Henry Ascher


School of Public Health and Community Medicine
Visiting address
Medicinaregatan 18A
41390 Göteborg
Postal address
Box 469
40530 Göteborg

About Henry Ascher

My work focuses on social differences in health and ill health and how to reduce it. A particular interest is migration and health, with a special focus on children and families. My work is about health promotion, both individually, by strengthening the resources of children and adults, and structurally by studying barriers and changing structures. Human rights, children's rights, the right to health and a focus on participation are other interests that also permeates my research. In the research project Undocumented Children's Everyday Strategies, we have followed undocumented children over time to explore different strategies for dealing with an everyday life that is permanently dangerous and threatening. What strategies work? How do these relate to age and development? What are the threats to children's health, well-being and development and how can they change? How can adults around the children work to support them? Are there lessons learned from this group of children that are valid for other children who live with well-protected secrets, such as children who live with parents with abuse or who are mentally ill? The study uses qualitative methodology with a high degree of user influence in accordance with a Convention on the Rights of the Child. Schoolchildren (6-18 years) are included. The study has grants from the Allmänna Barnhuset Foundation and the Västra Götaland Region. The research project Health and ill health of undocumented migrants is a survey study of undocumented migrants about self-perceived health, living conditions and access to human rights, which is carried out in Gothenburg, Stockholm and Malmö. As research on the situation of the undocumented migrants is very limited and usually consists of smaller interview-based studies, this study fills an important gap in order to increase the knowledge of a hidden group with potential major health needs. The study was designed in consultation with people who are or have been undocumented and is done with the support of the Swedish Research Council and the Västra Götaland Region.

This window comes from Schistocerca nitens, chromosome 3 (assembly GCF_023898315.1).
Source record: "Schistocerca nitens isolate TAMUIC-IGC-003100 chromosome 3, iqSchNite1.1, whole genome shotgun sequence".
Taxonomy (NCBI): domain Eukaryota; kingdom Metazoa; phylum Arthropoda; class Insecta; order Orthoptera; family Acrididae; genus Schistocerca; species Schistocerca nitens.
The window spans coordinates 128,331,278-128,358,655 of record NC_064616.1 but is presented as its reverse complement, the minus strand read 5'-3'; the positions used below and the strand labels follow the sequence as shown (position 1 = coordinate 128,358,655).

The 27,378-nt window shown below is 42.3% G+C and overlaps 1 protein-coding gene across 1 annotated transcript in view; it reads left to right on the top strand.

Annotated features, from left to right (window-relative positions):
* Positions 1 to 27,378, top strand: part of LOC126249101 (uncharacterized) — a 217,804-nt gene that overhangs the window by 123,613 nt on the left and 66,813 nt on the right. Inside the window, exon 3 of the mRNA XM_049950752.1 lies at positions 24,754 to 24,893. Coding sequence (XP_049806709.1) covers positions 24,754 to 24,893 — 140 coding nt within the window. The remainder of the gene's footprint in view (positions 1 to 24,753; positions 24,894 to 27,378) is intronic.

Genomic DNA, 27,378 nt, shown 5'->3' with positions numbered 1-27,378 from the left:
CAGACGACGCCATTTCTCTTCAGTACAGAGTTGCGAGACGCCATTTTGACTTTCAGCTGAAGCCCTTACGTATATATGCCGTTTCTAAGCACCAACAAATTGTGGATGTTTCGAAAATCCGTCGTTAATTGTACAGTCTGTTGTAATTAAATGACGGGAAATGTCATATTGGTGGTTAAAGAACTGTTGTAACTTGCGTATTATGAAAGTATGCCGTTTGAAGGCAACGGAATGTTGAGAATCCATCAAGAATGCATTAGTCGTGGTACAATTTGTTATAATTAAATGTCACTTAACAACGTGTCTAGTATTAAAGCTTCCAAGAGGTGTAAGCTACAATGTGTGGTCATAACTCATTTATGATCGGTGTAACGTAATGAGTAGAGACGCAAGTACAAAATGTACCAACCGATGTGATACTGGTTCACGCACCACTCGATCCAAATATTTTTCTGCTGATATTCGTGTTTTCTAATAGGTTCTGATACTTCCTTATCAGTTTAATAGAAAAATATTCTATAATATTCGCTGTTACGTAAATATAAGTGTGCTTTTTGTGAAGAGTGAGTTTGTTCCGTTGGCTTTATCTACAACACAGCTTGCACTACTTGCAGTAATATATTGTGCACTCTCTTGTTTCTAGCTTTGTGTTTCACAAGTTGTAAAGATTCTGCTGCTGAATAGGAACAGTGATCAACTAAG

Examples of other areas I work with are studies on undocumented women's experiences of maternal health care and childbirth, unaccompanied children and adolescents, age assessments, children with severe withdrawal syndrome, vulnerable groups' access to care and child abuse and neglect.

The project ‘Socio-economic determinants of health and physical growth of children from birth to five years in rural and urban areas of Hanoi’ is a completed research project in collaboration with Hanoi Medical University that followed two cohorts of pregnant women in Vietnam, one in urban environment and one in rural areas. Birth outcomes as well as children's growth and health were monitored over time and related to socio-economic factors and utilization of care. The project led to three doctoral dissertations. In the last dissertation, the prevalence and risk factors for obesity and obesity were examined in relation to socio-economic factors and urbanization. My research work is conducted in collaboration with Angered Hospital’s Research Unit, where I also participate in the hospital's work on human rights as a tool for reducing socially inequality in health. I am a professor of public health and an associate professor and consultant in paediatrics. I work clinically at the Child Refugee Team in Gothenburg, am vice chairman of the Swedish Pediatric Society’s Association for Global Child and Adolescent Health ( I have had assignments for e.g. the National Board of Health and Welfare, Swedish Agency for Health Technology Assessment and Assessment of Social Services (SBU), The Swedish Association of Local Authorities and Regions (SALAR) and the Discrimination Ombudsman. I am also a jury member of the Astrid Lindgren Memorial Award, the world's largest children's and youth literature award (